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Previous Challenge Entry (Level 4 – Masters)
Topic: Uncles/Aunts (04/17/08)

TITLE: Before Breakfast
By Loren T. Lowery


My thoughts followed the sound of the first volley of shots, carrying them high over the hills surrounding the cemetery. In this momentary silence, waiting the next volley I am transported back a year, almost to the day.

Jason, my mother’s brother, three years my senior, is being the father I never had. It is early morning and we’re walking the rails, going fishing to our secret cove on Silver Lake.

Our outlines are but dark silhouettes in the rising orange mist of the sun. The sound of gravel crunches beneath our feet; and, as the morning warms, the earthy smell of oil from the timbers tethering the rails, tickles the air.

To our left a flock of geese honk and slip effortlessly into the lake. To our right, swallows dart and swoosh, turning invisible corners, following unseen paths.

“Think we’ll catch him this time?” I ask, thinking of Whiskers, the legendry ten-pound catfish of Silver Lake.

“I guess it’s sorta like Lewis Carroll once said.”

“You’re weird, but what?”

“‘Sometimes I’ve believed as many as six impossible things before breakfast.’” His laugh in the morning light is infectious.

He is right of course; no one has been able to catch Whiskers for over ten years. It is an impossible thing to believe. But what is not impossible was the time we were about to spend together at our secret cove.

Here, we would dangle our lines in the still waters and be teased by the bobbing corks. Here we would talk about baiting hooks with grubs; and, how girls are incredibly different from guys.

Here, on the quiet banks, we’d discuss the latest cars from Detroit, which baseball team would make the play offs and watch smoke from the chimneys of the nearby paper mill.

The second volley of shots resounded, but it failed to pull my thoughts from the railroad tracks on that early June morning.

“Are you afraid?” I finally ask.


“You know, going into service. You might die.” I dare not look at him to see how he’d taken my question. Instead, there is a brief pause and I push him. “How come you signed up? Mom said you could have got a deferment or something.”

“What goes on in a man’s head, not always easy to understand, Jimmy.” He points to the right, to the darting swallows above the berm. “See those birds over there? See how they’re changing direction ever which way. Seems to be no rhyme or reason to it but to them; chasing things no one else is able to see.”


“So, that’s sorta like me. Going after something a lot of people can’t see. Some people chase after things everybody can see and feel in their hands, but for me, it’s different.”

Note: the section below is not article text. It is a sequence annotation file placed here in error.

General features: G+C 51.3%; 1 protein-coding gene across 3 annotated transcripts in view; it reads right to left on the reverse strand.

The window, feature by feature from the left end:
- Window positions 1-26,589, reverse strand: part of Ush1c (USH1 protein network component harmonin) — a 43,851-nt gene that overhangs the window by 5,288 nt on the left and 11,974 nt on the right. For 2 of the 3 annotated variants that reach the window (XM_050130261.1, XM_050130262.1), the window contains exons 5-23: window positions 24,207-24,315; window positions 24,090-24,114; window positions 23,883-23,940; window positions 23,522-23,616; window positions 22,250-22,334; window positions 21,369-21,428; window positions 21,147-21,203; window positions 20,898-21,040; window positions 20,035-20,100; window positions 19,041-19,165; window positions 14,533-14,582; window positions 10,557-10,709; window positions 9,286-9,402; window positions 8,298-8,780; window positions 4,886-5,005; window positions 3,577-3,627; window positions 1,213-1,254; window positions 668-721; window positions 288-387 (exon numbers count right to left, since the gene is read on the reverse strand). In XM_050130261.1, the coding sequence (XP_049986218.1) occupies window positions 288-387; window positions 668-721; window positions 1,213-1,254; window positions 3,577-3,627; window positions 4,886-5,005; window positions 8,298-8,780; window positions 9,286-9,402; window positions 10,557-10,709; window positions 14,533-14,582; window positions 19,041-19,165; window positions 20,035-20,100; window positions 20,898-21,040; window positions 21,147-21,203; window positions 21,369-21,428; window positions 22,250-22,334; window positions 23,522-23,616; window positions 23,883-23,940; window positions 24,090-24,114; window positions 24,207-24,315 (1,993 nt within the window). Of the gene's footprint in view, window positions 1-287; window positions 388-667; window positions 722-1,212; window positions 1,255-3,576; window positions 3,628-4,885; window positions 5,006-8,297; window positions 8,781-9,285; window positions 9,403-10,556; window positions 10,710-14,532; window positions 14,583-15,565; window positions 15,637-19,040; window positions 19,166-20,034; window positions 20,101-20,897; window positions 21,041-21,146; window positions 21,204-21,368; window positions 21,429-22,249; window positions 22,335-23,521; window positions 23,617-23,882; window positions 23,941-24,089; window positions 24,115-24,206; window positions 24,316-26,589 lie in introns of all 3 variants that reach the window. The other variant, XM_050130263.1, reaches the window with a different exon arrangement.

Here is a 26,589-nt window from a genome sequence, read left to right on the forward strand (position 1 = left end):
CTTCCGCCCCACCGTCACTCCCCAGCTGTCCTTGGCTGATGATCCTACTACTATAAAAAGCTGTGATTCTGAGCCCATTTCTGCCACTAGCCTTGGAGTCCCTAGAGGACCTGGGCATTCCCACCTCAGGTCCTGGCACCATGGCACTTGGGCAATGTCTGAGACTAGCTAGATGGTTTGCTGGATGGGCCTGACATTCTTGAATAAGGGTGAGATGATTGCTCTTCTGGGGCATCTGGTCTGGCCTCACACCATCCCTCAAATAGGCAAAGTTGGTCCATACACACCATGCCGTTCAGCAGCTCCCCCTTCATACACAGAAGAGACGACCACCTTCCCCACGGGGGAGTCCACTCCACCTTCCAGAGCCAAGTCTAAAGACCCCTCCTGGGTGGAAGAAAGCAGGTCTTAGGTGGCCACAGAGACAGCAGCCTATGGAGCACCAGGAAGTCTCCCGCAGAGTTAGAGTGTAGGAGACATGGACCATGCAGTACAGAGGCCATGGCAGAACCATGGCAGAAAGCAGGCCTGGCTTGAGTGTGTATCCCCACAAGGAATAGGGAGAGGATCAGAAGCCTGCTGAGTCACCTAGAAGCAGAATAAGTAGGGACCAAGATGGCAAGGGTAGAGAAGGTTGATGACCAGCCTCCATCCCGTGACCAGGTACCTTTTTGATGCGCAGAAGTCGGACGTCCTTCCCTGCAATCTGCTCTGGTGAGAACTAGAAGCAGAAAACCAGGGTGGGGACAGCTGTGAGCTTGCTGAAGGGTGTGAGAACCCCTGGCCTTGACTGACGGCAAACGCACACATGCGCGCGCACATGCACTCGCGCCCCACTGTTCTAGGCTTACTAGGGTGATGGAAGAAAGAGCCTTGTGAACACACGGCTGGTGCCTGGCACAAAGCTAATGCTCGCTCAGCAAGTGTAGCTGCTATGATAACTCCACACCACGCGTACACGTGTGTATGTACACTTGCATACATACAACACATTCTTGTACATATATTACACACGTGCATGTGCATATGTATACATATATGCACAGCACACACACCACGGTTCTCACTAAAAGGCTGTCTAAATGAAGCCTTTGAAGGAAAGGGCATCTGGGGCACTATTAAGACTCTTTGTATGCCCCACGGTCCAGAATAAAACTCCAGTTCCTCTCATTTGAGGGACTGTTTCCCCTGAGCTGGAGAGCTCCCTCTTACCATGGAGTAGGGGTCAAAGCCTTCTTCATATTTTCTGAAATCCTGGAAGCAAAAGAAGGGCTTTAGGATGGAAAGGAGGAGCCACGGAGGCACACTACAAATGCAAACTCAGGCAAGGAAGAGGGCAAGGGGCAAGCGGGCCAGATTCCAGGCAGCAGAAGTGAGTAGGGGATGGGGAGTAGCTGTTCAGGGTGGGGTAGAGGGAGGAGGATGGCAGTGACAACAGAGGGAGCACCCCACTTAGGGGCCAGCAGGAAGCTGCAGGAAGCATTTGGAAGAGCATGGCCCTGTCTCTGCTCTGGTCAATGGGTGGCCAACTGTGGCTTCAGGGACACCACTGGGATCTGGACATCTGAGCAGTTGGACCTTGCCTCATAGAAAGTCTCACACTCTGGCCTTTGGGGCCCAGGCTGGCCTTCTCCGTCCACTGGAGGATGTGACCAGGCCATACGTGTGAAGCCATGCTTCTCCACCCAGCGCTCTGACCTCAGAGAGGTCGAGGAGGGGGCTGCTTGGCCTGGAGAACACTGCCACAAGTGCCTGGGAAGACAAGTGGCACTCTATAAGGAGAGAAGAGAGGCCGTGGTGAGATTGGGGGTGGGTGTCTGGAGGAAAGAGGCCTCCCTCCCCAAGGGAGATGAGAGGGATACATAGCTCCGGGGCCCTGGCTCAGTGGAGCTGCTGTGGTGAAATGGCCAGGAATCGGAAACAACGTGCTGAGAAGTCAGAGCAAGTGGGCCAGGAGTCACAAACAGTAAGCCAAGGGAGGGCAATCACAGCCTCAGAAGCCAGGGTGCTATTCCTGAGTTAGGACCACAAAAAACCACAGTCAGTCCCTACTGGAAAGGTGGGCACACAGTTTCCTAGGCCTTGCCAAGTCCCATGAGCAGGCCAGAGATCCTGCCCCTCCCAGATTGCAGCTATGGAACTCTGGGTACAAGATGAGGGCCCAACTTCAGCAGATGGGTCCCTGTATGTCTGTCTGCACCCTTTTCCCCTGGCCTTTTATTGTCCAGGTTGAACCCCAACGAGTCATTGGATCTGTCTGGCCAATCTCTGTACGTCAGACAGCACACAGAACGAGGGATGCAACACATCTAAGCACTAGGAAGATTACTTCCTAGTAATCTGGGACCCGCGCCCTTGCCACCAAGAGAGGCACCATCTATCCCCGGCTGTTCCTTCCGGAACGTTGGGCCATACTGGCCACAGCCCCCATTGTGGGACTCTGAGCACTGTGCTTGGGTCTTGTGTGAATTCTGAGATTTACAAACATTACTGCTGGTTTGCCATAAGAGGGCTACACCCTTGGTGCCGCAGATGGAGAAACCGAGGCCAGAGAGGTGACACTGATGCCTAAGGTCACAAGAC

“But you might be killed – you don’t know.”

This time there is no pause. “You know what I like about walking the rails?” He doesn’t wait for a response. “It’s the way they seem to come to a point just ahead of you, but they don’t and if you just keep walking you find they keep opening up.

“That’s the way life is, you don’t know how it’s going to end, but you just keep walking. I don’t want to die, but running from it doesn’t change it, maybe even makes it worse, because when you look back, the rails are always closed.

“There’s a war going on, Jimmy, and a lot of folk are not only running from it, but don’t even see why it’s being fought. I don’t want to live or die that way.”

At sixteen, my mind is not able to wrap itself around such esoteric concepts - the intangible qualities he sees so clearly. Nobility, integrity, freedom, even death itself are too distant, too irrelevant. These are weights I’ve never had to test my strength against.

“I’ll write,” I said not knowing what else to say.

“When you do, tell me about catching Whiskers, memories to keep us close and a reason to keep me walking to hurry home.”

The third and final volley of shots fire, pulling me out of my reverie. I look up, a uniformed officer is handing my grandmother a triangular flag.

At his open grave, I drop a photograph. It is of me, smiling broadly with Whiskers held high in my right hand. It is taken on the tracks. On my chest, a sign: BEFORE BREAKFAST.

“Keep walking,” I whisper. “I’m up to only three impossible things.”

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This article has been read 1297 times
Member Comments
Member Date
Betsy Markman04/24/08
Simply wonderful.
Lynda Schultz 04/24/08
Beautiful, and that last line is superb.
Beth LaBuff 04/24/08
Wow! Beautiful story, expertly woven, and eloquently told. I really like this, "Nobility, integrity, freedom, even death itself are too distant, too irrelevant. These are weights I’ve never had to test my strength against." All the different part of this story are so good, "the railroad tracks", the line from Lewis Carroll, Whiskers, then your ending that ties it all together. Excellent work. I love it.
Laury Hubrich 04/26/08
Wow! I love this entry. Very touching and I loved the ending.
Joshua Janoski04/27/08
Wow. My jaw has dropped right now in awe of this story. I can't even describe all of the things I like about it, because it would take me too long. Everything about it shines, the characters, the descriptions, the dialogue, the superb word usage, the beginning, the ending...Should I keep going? :)

This one is being added to my favorites list. I hope that it places high, because it deserves top honors in my opinion.
Peter Stone04/28/08
What an amazing story, especially the second last paragraph. I loved the description of the railroad being like our life.
Jan Ackerson 04/28/08